Hangzhou Asian Games mascots mirror charm of host city

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Photo shows a flower bed with the mascots of the Hangzhou Asian Games on Dongpo Road, Hangzhou, east China's Zhejiang province. (Photo by Zhang Wujun/People's Daily)

Taking a stroll on the streets of Hangzhou, the host city of the 19th Asian Games, one can find elements of the Games everywhere – an “Asian flower carpet” consisting of over 200 varieties of flowers along the Qiantang River, synthetic racetracks in subway stations, and Asian Games-themed Fuxing bullet train running between Hangzhou and the co-host cities of Wenzhou and Jinhua.

Unquestionably, the three mascots of the Hangzhou Asian Games, namely “Congcong”, “Chenchen” and “Lianlian” are the most eye-catching. Their figures can be spotted everywhere – from sculptures, paintings and posters dotting the streets, to traffic lights at intersections and piers of overpasses.

The designs of the three mascots are unique. Inspired by the Archaeological Ruins of Liangzhu City, “Congcong” has mythical beast facial patterns on its forehead, which imply bravery and self-transcendence. Representing the Beijing-Hangzhou Grand Canal, “Chenchen” has the Qiantang River’s tide atop its head and the Gongchen Bridge on the forehead, symbolizing the pioneering spirit of riding the wind and breaking the waves.

Wearing a lotus leaf-shaped headpiece decorated with the Three Pools Mirroring the Moon, a scenic view of the West Lake, “Lianlian” seems to have emerged from the misty willows and arched bridge of the scenic West Lake, representing interconnectivity and inclusiveness.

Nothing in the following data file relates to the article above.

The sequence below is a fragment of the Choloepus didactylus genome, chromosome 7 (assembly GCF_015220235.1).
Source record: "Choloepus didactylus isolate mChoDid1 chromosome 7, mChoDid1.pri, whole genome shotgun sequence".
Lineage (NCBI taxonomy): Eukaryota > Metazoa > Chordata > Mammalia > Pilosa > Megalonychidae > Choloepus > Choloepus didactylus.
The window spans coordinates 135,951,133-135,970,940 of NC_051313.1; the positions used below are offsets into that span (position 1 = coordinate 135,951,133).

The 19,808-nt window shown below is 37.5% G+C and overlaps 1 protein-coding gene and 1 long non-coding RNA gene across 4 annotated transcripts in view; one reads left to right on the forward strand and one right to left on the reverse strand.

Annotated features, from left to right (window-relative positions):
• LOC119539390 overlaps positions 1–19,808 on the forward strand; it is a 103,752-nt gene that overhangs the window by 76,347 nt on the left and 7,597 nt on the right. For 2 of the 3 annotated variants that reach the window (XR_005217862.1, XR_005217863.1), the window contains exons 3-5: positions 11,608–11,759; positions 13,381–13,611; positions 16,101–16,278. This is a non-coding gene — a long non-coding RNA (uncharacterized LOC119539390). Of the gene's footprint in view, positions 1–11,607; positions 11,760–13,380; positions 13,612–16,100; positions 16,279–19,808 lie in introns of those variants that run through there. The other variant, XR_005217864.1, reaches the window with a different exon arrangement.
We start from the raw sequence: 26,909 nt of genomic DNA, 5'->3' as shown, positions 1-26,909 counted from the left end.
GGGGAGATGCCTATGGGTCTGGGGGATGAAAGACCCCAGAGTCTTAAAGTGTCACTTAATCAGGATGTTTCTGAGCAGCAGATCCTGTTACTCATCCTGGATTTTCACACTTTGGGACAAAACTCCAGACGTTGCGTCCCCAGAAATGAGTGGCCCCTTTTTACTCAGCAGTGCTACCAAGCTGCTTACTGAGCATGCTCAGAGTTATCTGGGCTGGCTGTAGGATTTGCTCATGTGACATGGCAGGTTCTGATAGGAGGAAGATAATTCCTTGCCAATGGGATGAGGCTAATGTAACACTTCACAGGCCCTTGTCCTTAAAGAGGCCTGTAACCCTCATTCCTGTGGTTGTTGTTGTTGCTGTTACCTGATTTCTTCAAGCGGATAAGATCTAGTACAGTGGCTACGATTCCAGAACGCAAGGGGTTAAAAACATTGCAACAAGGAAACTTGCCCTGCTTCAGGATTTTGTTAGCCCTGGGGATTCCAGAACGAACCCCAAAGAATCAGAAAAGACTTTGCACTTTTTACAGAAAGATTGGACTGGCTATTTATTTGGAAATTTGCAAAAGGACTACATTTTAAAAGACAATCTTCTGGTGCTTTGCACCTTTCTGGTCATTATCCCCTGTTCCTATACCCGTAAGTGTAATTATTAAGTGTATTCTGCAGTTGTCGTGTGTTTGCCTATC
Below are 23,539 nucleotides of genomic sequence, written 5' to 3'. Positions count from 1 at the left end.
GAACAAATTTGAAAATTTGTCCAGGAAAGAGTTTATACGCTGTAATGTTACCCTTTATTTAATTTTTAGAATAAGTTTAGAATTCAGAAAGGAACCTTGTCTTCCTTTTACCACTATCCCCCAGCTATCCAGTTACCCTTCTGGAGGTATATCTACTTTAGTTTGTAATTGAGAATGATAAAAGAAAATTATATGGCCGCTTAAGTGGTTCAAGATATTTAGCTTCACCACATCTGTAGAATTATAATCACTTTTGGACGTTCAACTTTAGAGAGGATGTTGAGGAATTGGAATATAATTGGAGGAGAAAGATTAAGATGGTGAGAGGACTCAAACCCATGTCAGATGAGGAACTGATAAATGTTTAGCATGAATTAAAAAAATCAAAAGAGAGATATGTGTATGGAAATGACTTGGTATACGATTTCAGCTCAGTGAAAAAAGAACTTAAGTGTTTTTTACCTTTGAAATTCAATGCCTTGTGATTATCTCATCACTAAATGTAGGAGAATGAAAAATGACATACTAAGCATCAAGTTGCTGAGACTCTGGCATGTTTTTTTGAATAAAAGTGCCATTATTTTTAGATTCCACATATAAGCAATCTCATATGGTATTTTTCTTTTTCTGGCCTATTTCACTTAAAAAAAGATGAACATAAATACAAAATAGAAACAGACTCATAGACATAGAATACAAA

As the visual emblems of the Asian Games, the mascots must be amiable while also showcasing the unique charm of the host city. The creative design for these three mascots was chosen from over 4,600 submissions, and underwent multiple revisions before taking their final form seen today.

For visitors setting foot in Hangzhou for the Asian Games, a cheery welcome from the mascot trio is likely the first thing they’ll encounter. In the arrival areas of the airport and train stations, life-size mascots hold greeting signs to welcome guests. Outside the athletes’ dining hall stands a spray-painted display themed with the mascots. Stuffed toys of the trio are given to journalists together with the journalist kits. Tourists are often seen snapping photos in front of the mascot statues near the West Lake.

The Hangzhou Asian Games, marking the third time for China to host this event, has evoked shared memories.

In 1990, the panda mascot of the Beijing Asian Games “Panpan” holding a gold medal, released a signal of increasing openness. In 2010, the five goats of the Guangzhou Asian Games conveyed blessings of harmony.

Today, the mascots for the current Hangzhou Asian Games embody the city’s three world cultural heritage items. They not only carry rich cultural legacy and a modern spirit, but also convey the vision of “@Future.”

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